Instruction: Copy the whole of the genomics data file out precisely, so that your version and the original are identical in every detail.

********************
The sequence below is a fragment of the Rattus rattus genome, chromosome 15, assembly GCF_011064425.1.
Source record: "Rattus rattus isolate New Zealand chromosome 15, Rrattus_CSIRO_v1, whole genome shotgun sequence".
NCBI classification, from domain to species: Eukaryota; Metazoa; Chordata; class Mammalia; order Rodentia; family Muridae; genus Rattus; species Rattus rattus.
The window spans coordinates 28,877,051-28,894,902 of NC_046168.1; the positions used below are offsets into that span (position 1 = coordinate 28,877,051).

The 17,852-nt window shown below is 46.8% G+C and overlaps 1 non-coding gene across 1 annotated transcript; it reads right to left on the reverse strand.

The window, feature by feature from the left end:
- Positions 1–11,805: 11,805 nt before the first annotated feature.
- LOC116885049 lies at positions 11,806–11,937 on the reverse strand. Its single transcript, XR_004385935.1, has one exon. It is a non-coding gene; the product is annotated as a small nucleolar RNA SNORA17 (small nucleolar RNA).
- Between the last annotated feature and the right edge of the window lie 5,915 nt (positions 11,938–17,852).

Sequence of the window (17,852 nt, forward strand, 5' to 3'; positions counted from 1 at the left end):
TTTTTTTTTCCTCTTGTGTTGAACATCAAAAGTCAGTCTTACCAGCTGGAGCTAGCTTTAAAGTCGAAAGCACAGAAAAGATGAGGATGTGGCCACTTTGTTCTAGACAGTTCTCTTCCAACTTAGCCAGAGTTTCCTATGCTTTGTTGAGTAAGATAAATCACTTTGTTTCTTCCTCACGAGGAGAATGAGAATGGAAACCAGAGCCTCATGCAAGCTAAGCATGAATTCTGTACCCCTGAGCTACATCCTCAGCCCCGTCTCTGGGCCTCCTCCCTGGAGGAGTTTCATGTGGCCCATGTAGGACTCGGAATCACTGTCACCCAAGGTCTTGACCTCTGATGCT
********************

The sequence below is a fragment of the Rattus rattus genome, chromosome 15, assembly GCF_011064425.1.
Source record: "Rattus rattus isolate New Zealand chromosome 15, Rrattus_CSIRO_v1, whole genome shotgun sequence".
NCBI classification, from domain to species: Eukaryota; Metazoa; Chordata; class Mammalia; order Rodentia; family Muridae; genus Rattus; species Rattus rattus.
The window spans coordinates 28,877,051-28,894,902 of NC_046168.1; the positions used below are offsets into that span (position 1 = coordinate 28,877,051).

The 17,852-nt window shown below is 46.8% G+C and overlaps 1 non-coding gene across 1 annotated transcript; it reads right to left on the reverse strand.

The window, feature by feature from the left end:
- Positions 1–11,805: 11,805 nt before the first annotated feature.
- LOC116885049 lies at positions 11,806–11,937 on the reverse strand. Its single transcript, XR_004385935.1, has one exon. It is a non-coding gene; the product is annotated as a small nucleolar RNA SNORA17 (small nucleolar RNA).
- Between the last annotated feature and the right edge of the window lie 5,915 nt (positions 11,938–17,852).

Sequence of the window (17,852 nt, forward strand, 5' to 3'; positions counted from 1 at the left end):
TTTTTTTTTCCTCTTGTGTTGAACATCAAAAGTCAGTCTTACCAGCTGGAGCTAGCTTTAAAGTCGAAAGCACAGAAAAGATGAGGATGTGGCCACTTTGTTCTAGACAGTTCTCTTCCAACTTAGCCAGAGTTTCCTATGCTTTGTTGAGTAAGATAAATCACTTTGTTTCTTCCTCACGAGGAGAATGAGAATGGAAACCAGAGCCTCATGCAAGCTAAGCATGAATTCTGTACCCCTGAGCTACATCCTCAGCCCCGTCTCTGGGCCTCCTCCCTGGAGGAGTTTCATGTGGCCCATGTAGGACTCGGAATCACTGTCACCCAAGGTCTTGACCTCTGATGCT